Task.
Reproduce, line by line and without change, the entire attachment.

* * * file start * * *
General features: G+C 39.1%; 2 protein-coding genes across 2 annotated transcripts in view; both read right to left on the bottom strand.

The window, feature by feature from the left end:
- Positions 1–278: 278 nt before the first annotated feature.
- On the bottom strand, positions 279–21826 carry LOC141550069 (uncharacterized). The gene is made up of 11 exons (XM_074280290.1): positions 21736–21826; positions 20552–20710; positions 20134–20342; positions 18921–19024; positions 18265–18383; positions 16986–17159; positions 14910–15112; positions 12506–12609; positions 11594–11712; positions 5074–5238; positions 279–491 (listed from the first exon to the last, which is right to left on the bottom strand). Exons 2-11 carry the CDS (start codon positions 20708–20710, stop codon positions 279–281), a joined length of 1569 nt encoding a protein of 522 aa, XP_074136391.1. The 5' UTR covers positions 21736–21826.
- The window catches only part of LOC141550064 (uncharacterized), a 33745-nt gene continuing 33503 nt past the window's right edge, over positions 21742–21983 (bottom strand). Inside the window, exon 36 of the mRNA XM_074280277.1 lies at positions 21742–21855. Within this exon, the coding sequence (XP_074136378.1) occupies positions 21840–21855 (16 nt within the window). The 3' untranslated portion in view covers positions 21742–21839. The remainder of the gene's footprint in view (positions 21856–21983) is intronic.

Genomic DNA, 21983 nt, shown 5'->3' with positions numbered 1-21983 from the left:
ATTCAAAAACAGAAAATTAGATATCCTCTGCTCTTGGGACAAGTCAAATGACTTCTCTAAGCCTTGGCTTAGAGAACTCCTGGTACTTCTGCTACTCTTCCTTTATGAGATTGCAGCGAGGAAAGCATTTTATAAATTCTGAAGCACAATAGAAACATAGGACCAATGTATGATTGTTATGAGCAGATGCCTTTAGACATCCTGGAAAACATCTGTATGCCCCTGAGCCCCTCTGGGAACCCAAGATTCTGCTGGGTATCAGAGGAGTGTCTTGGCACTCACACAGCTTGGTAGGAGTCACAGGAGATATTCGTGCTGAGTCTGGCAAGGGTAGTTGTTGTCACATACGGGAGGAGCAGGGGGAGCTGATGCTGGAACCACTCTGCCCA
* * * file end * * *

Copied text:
General features: G+C 39.1%; 2 protein-coding genes across 2 annotated transcripts in view; both read right to left on the bottom strand.

The window, feature by feature from the left end:
- Positions 1–278: 278 nt before the first annotated feature.
- On the bottom strand, positions 279–21826 carry LOC141550069 (uncharacterized). The gene is made up of 11 exons (XM_074280290.1): positions 21736–21826; positions 20552–20710; positions 20134–20342; positions 18921–19024; positions 18265–18383; positions 16986–17159; positions 14910–15112; positions 12506–12609; positions 11594–11712; positions 5074–5238; positions 279–491 (listed from the first exon to the last, which is right to left on the bottom strand). Exons 2-11 carry the CDS (start codon positions 20708–20710, stop codon positions 279–281), a joined length of 1569 nt encoding a protein of 522 aa, XP_074136391.1. The 5' UTR covers positions 21736–21826.
- The window catches only part of LOC141550064 (uncharacterized), a 33745-nt gene continuing 33503 nt past the window's right edge, over positions 21742–21983 (bottom strand). Inside the window, exon 36 of the mRNA XM_074280277.1 lies at positions 21742–21855. Within this exon, the coding sequence (XP_074136378.1) occupies positions 21840–21855 (16 nt within the window). The 3' untranslated portion in view covers positions 21742–21839. The remainder of the gene's footprint in view (positions 21856–21983) is intronic.

Genomic DNA, 21983 nt, shown 5'->3' with positions numbered 1-21983 from the left:
ATTCAAAAACAGAAAATTAGATATCCTCTGCTCTTGGGACAAGTCAAATGACTTCTCTAAGCCTTGGCTTAGAGAACTCCTGGTACTTCTGCTACTCTTCCTTTATGAGATTGCAGCGAGGAAAGCATTTTATAAATTCTGAAGCACAATAGAAACATAGGACCAATGTATGATTGTTATGAGCAGATGCCTTTAGACATCCTGGAAAACATCTGTATGCCCCTGAGCCCCTCTGGGAACCCAAGATTCTGCTGGGTATCAGAGGAGTGTCTTGGCACTCACACAGCTTGGTAGGAGTCACAGGAGATATTCGTGCTGAGTCTGGCAAGGGTAGTTGTTGTCACATACGGGAGGAGCAGGGGGAGCTGATGCTGGAACCACTCTGCCCA